Further, he elaborates the need to reconnect the African with ‘his’ mother tongue. It arises from the fact that imperialism severed the link between the African and his native language. He illustrates the process of “colonial alienation”, from his own experience as a colonized Kenyan child.
In 1952 after the declaration of the state of emergency over Kenya the colonial regime took over all the schools run by the patriotic nationalists and imposed English as the language of formal education. This displaced Gikuyu, a Kenyan native language and severe punishment was given to students who spoke Gikuyu, their language. The Kenyan children underwent a traumatic experience due to this atrocity unleashed by the colonial regime:
Thus one of the most humiliating experiences was to be caught speaking Gikuyu in the vicinity of the school. The culprit was given given corporal punishment – three to five strokes of the cane on bare buttocks – or was made to carry a metal plate around the neck with inscriptions such as I AM STUPID or I AM DONKEY. Sometimes the culprits were fined money they could hardly afford.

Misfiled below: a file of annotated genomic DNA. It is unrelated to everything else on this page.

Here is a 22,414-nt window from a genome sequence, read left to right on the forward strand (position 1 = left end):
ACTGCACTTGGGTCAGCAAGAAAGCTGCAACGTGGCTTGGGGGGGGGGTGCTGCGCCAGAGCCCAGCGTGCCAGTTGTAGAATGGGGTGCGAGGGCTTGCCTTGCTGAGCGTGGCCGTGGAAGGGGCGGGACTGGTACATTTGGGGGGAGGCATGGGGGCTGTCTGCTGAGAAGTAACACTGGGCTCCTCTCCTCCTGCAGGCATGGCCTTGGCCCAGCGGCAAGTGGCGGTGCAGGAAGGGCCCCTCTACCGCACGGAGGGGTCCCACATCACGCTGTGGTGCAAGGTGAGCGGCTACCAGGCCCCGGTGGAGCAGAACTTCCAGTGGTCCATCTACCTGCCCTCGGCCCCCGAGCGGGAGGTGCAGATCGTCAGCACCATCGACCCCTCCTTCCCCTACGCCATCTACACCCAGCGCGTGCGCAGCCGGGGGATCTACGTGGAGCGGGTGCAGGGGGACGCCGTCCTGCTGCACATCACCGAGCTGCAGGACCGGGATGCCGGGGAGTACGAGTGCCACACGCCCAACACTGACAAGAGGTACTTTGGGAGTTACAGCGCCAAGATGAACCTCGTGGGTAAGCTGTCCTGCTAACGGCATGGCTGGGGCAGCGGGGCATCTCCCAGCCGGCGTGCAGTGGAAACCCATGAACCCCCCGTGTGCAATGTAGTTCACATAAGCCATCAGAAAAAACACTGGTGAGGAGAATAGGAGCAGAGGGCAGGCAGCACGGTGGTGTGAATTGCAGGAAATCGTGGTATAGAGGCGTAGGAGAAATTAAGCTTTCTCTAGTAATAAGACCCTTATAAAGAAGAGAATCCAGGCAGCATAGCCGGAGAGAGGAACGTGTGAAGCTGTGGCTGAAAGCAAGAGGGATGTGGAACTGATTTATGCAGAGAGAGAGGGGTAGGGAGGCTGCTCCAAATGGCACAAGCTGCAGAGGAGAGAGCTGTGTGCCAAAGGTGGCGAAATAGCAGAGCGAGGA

This resulted in alienating Kenyan children from their language and their culture, and they were forced to identify themselves with that of an alien language. Ngugi also points out that learning for a colonial child became a cerebral activity and not an emotionally felt experience. Here he might run the risk of equating native language with emotion and colonizer’s language with intellect (similar to the equation drawn by Raja Rao in his forward to Kanthapura). But this is the way a colonised subject felt when the colonizer’s language (that had no connection with his immediate reality community, home etc…) was suddenly imposed upon her/him. The harmony between the language at home and its extended community, and the language at school was broken with the imposition of the colonizer’s language. Thus the qualification of one’s mother tongue as emotional is to point out how crucial was their language to their lived realities. Ngugi defines the colonizer’s logic of imposing their language: